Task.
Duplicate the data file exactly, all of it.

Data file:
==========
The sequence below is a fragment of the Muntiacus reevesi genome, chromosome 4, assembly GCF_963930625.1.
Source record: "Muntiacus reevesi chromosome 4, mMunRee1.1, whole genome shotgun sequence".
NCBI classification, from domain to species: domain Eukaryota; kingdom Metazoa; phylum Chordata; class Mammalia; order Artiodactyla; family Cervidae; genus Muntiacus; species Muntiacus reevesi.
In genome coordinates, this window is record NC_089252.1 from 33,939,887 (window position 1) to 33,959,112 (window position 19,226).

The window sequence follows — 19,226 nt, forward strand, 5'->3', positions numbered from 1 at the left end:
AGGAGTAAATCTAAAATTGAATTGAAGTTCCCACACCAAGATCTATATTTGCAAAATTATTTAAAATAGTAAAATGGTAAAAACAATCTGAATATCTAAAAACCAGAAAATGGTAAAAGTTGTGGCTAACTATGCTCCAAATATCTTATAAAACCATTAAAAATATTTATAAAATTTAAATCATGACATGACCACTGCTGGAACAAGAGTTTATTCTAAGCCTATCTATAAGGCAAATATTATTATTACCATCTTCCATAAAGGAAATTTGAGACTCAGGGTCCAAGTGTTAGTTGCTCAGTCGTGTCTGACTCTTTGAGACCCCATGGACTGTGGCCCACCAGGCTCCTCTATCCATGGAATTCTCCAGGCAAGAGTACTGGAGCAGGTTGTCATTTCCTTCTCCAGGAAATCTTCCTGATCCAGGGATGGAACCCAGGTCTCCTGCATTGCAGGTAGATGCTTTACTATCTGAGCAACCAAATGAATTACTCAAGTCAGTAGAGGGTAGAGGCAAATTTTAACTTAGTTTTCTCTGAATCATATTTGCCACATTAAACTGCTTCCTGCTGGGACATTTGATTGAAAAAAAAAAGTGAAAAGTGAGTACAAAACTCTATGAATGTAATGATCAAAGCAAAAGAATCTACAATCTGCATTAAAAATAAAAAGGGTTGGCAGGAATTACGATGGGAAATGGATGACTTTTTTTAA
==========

The sequence below is a fragment of the Muntiacus reevesi genome, chromosome 4, assembly GCF_963930625.1.
Source record: "Muntiacus reevesi chromosome 4, mMunRee1.1, whole genome shotgun sequence".
NCBI classification, from domain to species: domain Eukaryota; kingdom Metazoa; phylum Chordata; class Mammalia; order Artiodactyla; family Cervidae; genus Muntiacus; species Muntiacus reevesi.
In genome coordinates, this window is record NC_089252.1 from 33,939,887 (window position 1) to 33,959,112 (window position 19,226).

The window sequence follows — 19,226 nt, forward strand, 5'->3', positions numbered from 1 at the left end:
AGGAGTAAATCTAAAATTGAATTGAAGTTCCCACACCAAGATCTATATTTGCAAAATTATTTAAAATAGTAAAATGGTAAAAACAATCTGAATATCTAAAAACCAGAAAATGGTAAAAGTTGTGGCTAACTATGCTCCAAATATCTTATAAAACCATTAAAAATATTTATAAAATTTAAATCATGACATGACCACTGCTGGAACAAGAGTTTATTCTAAGCCTATCTATAAGGCAAATATTATTATTACCATCTTCCATAAAGGAAATTTGAGACTCAGGGTCCAAGTGTTAGTTGCTCAGTCGTGTCTGACTCTTTGAGACCCCATGGACTGTGGCCCACCAGGCTCCTCTATCCATGGAATTCTCCAGGCAAGAGTACTGGAGCAGGTTGTCATTTCCTTCTCCAGGAAATCTTCCTGATCCAGGGATGGAACCCAGGTCTCCTGCATTGCAGGTAGATGCTTTACTATCTGAGCAACCAAATGAATTACTCAAGTCAGTAGAGGGTAGAGGCAAATTTTAACTTAGTTTTCTCTGAATCATATTTGCCACATTAAACTGCTTCCTGCTGGGACATTTGATTGAAAAAAAAAAGTGAAAAGTGAGTACAAAACTCTATGAATGTAATGATCAAAGCAAAAGAATCTACAATCTGCATTAAAAATAAAAAGGGTTGGCAGGAATTACGATGGGAAATGGATGACTTTTTTTAA